Former President Donald Trump surrendered to authorities Tuesday at a Manhattan courthouse ahead of his arraignment.
He pleaded not guilty to the 34 class E felony charges of falsifying business records brought by the Manhattan District Attorney’s office. Even if convicted, it would be very unlikely Trump would face any prison time.
You can read the entire indictment here.
There was no gag order proposed, CBS News reported. However, there was a “warning” about social media posts given to Trump by the judge about “inciting violence.” The judge said he’d consider opening future proceedings to the media.
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Trump himself described the experience as “SURREAL” as he traveled from Trump Tower to a lower Manhattan courtroom.
President Trump posted this on Truth as he was being driven to a courthouse in Manhattan:
"WOW, the are going to ARREST ME. Can't believe this is happening in America. MAGA." pic.twitter.com/rpHsFcszPh
— Citizen Free Press (@CitizenFreePres) April 4, 2023
Trump’s next move is to head back to Florida and hold a campaign rally tonight, where he’ll no doubt address the charges.
At least 500 prominent supporters have been invited, with some of the most pro-Trump congressional Republicans expected to attend.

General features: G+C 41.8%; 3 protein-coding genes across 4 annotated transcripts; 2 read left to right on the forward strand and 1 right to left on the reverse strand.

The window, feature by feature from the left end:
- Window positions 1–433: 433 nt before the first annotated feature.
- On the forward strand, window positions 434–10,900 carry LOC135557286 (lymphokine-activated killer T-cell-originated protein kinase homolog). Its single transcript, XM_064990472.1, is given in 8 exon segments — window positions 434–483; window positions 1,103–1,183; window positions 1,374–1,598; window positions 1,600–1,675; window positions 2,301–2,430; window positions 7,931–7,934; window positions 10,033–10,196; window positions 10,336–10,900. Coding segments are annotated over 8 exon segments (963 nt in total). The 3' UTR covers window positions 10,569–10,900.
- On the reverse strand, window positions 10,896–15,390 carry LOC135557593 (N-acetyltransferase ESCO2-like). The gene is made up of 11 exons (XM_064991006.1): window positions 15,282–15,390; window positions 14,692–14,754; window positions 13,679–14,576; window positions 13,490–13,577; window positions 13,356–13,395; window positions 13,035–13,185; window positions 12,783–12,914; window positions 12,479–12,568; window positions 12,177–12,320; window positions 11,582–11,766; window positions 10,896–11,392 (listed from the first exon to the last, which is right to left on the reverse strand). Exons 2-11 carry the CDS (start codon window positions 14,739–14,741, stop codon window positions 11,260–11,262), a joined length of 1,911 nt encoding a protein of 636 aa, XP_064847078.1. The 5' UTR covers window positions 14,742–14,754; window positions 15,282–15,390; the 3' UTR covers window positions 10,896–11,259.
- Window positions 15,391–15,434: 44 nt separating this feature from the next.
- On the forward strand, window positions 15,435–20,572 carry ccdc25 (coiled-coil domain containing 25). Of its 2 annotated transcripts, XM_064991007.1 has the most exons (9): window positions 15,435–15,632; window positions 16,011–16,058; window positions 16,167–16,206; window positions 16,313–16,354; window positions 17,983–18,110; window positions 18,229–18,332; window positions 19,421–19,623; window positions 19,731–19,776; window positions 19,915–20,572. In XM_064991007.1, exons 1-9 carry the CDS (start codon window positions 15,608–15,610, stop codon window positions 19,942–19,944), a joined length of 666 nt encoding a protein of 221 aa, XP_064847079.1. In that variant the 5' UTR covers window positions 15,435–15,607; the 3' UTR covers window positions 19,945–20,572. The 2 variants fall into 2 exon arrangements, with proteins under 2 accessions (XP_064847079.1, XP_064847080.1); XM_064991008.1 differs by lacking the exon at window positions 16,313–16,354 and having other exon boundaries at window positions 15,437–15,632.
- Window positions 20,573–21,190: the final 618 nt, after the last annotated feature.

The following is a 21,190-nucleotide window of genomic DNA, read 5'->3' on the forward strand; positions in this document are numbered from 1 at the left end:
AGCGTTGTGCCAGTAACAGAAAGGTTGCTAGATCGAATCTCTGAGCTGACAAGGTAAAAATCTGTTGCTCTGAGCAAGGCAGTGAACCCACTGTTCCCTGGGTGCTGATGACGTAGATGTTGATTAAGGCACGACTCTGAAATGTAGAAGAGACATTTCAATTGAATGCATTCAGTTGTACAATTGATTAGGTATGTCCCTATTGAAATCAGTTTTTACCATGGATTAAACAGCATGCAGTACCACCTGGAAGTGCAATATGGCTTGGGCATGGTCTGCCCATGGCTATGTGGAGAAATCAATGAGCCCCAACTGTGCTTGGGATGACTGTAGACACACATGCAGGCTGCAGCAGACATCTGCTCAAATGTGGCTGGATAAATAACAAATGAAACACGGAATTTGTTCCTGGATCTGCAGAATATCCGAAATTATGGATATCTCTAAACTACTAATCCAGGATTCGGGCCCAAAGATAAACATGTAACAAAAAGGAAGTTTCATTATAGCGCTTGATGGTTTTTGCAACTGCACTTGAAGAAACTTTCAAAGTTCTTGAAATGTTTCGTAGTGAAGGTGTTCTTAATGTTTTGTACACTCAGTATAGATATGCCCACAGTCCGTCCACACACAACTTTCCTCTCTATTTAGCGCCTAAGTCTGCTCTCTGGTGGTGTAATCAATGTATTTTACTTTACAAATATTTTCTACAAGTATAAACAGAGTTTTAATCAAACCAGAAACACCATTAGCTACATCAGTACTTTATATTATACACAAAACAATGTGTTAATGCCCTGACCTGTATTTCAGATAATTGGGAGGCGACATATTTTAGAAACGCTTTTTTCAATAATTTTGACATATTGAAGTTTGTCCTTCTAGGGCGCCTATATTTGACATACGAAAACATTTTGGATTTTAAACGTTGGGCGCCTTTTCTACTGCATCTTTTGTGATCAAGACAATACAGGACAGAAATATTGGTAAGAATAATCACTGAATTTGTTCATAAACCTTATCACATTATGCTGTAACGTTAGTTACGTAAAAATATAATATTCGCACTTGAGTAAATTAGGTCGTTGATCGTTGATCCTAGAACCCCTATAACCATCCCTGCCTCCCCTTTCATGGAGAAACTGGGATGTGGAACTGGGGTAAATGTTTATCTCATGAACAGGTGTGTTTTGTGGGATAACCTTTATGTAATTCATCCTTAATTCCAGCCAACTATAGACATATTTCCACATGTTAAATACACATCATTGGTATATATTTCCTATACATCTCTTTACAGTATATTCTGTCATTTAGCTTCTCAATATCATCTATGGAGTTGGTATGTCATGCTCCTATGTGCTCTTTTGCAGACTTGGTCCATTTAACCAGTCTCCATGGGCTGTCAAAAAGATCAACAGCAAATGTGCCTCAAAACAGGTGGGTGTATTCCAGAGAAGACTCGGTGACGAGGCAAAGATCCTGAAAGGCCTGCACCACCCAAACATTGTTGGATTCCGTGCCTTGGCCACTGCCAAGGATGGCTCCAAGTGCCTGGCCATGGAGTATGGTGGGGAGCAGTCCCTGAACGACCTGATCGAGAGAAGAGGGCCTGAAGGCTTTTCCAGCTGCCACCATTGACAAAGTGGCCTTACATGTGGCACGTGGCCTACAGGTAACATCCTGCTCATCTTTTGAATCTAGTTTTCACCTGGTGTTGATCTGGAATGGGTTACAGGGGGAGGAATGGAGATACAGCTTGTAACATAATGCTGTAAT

A stone-faced Trump entered the courtroom shortly before 2:30 p.m. without saying anything.
Wearing his signature dark suit and red tie, Trump turned and waved to crowds outside the building before heading inside to be fingerprinted and processed. He arrived at court in an eight-car motorcade from Trump Tower, communicating in real time his anger at the process.
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The arraignment, though expected to be brief and procedural in nature, amounts to a remarkable turn for Trump and an unprecedented twist in the 2024 presidential campaign.
And the case is unfolding against the backdrop not only of his third campaign for the White House but also against other investigations in Washington and Atlanta that might yet produce even more charges.
A conviction would not prevent Trump from running for or winning the presidency in 2024.
The Horn editorial team and the Associated Press contributed to this article